The “efficiency and cost-effectiveness” ratings themselves are inconsistent with existing school accountability ratings and do little to provide the support needed to help schools provide needed services. Unfortunately, this report will likely be used to justify unfair cuts or minimal funding for all schools. Should this occur, we can justifiably expect schools to launch a new round of legal challenges to the Texas funding plan with plaintiffs including not only low and average wealth school districts, but also some above average wealth districts, where leaders have become frustrated with lack of state leadership on this issue.
Combs, S. Connecting the Dots: School Spending and Student Progress (Austin, Texas: Texas Comptroller of Public Accounts, December 2010).
Cortez, A. The Status of School Finance Equity in Texas – A 2009 Update (San Antonio, Texas: Intercultural Development Research Association, 2009).
Equity Center. “Tax High, Spend Low? Or Tax Low, Spend High? Unfortunately, You Don’t get To Choose,” Equity Center News and Notes (Austin, Texas: Equity Center, October 2010).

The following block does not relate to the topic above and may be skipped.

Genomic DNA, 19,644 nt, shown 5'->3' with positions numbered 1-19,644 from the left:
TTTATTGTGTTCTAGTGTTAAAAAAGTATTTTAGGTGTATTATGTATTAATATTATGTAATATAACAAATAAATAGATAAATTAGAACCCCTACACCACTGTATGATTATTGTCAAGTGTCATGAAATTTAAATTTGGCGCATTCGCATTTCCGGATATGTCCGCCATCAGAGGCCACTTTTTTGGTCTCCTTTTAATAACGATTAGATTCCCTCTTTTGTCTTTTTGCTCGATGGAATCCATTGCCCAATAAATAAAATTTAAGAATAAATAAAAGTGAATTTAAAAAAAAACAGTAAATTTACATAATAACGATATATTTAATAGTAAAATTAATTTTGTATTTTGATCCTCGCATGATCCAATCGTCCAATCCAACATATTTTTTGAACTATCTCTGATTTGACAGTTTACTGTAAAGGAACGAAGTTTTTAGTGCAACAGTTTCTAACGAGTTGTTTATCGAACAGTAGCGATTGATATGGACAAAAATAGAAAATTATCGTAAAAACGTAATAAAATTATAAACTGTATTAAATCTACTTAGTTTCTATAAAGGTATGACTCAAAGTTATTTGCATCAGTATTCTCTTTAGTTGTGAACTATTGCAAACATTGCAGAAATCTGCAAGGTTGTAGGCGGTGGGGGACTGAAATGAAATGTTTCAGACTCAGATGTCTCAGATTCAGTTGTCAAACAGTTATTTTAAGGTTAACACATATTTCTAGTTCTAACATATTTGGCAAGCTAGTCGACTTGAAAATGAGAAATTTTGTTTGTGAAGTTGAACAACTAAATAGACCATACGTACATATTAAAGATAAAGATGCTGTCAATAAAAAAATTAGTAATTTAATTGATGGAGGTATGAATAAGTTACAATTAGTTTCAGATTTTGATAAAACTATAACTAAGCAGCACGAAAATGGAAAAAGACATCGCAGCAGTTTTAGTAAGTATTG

Equity Center. “The State of the Texas School Finance System: An Interview with Scott McCown,” Equity Center News and Notes (Austin, Texas: Equity Center, January-February 2010).
Levin, H.M. The Economic Payoff to Educational Justice, Distinguished Lecture Series (Washington, D.C.: American Educational Research Association, 2008).
Albert Cortez, Ph.D., is director of policy at IDRA. Comments and questions may be directed to him via e-mail at
[©2011, IDRA. This article originally appeared in the January 2011 IDRA Newsletter by the Intercultural Development Research Association. Every effort has been made to maintain the content in its original form. However, accompanying charts and graphs may not be provided here. To receive a copy of the original article by mail or fax, please fill out our information request and feedback form. Permission to reproduce this article is granted provided the article is reprinted in its entirety and proper credit is given to IDRA and the author.]